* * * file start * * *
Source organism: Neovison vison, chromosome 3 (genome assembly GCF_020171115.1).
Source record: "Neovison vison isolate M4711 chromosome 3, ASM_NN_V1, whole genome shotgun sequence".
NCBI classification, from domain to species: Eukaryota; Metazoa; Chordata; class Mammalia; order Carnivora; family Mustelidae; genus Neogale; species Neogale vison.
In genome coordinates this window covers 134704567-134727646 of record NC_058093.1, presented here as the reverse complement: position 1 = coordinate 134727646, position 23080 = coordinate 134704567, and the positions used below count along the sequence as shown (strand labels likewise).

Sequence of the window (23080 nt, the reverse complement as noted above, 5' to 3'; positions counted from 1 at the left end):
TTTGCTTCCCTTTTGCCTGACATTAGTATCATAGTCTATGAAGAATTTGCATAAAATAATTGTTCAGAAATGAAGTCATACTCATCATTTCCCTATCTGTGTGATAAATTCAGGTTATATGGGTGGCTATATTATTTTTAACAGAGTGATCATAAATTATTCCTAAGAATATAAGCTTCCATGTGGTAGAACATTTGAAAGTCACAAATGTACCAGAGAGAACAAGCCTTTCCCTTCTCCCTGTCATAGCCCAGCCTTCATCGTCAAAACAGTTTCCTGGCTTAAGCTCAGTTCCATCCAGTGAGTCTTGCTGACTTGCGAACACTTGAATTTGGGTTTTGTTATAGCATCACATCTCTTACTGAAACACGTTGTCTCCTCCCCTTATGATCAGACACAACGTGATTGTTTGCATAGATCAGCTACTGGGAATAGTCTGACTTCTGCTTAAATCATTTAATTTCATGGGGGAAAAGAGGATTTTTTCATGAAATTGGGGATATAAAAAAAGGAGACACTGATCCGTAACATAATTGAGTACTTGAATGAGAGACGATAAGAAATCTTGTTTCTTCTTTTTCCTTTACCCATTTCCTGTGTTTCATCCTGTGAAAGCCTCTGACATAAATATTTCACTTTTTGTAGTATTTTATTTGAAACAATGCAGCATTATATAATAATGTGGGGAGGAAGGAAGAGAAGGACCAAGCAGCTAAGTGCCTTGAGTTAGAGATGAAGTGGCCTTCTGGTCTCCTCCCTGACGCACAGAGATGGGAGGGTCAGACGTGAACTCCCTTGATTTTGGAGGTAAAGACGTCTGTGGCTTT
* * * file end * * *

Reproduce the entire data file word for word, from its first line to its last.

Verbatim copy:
Source organism: Neovison vison, chromosome 3 (genome assembly GCF_020171115.1).
Source record: "Neovison vison isolate M4711 chromosome 3, ASM_NN_V1, whole genome shotgun sequence".
NCBI classification, from domain to species: Eukaryota; Metazoa; Chordata; class Mammalia; order Carnivora; family Mustelidae; genus Neogale; species Neogale vison.
In genome coordinates this window covers 134704567-134727646 of record NC_058093.1, presented here as the reverse complement: position 1 = coordinate 134727646, position 23080 = coordinate 134704567, and the positions used below count along the sequence as shown (strand labels likewise).

Sequence of the window (23080 nt, the reverse complement as noted above, 5' to 3'; positions counted from 1 at the left end):
TTTGCTTCCCTTTTGCCTGACATTAGTATCATAGTCTATGAAGAATTTGCATAAAATAATTGTTCAGAAATGAAGTCATACTCATCATTTCCCTATCTGTGTGATAAATTCAGGTTATATGGGTGGCTATATTATTTTTAACAGAGTGATCATAAATTATTCCTAAGAATATAAGCTTCCATGTGGTAGAACATTTGAAAGTCACAAATGTACCAGAGAGAACAAGCCTTTCCCTTCTCCCTGTCATAGCCCAGCCTTCATCGTCAAAACAGTTTCCTGGCTTAAGCTCAGTTCCATCCAGTGAGTCTTGCTGACTTGCGAACACTTGAATTTGGGTTTTGTTATAGCATCACATCTCTTACTGAAACACGTTGTCTCCTCCCCTTATGATCAGACACAACGTGATTGTTTGCATAGATCAGCTACTGGGAATAGTCTGACTTCTGCTTAAATCATTTAATTTCATGGGGGAAAAGAGGATTTTTTCATGAAATTGGGGATATAAAAAAAGGAGACACTGATCCGTAACATAATTGAGTACTTGAATGAGAGACGATAAGAAATCTTGTTTCTTCTTTTTCCTTTACCCATTTCCTGTGTTTCATCCTGTGAAAGCCTCTGACATAAATATTTCACTTTTTGTAGTATTTTATTTGAAACAATGCAGCATTATATAATAATGTGGGGAGGAAGGAAGAGAAGGACCAAGCAGCTAAGTGCCTTGAGTTAGAGATGAAGTGGCCTTCTGGTCTCCTCCCTGACGCACAGAGATGGGAGGGTCAGACGTGAACTCCCTTGATTTTGGAGGTAAAGACGTCTGTGGCTTT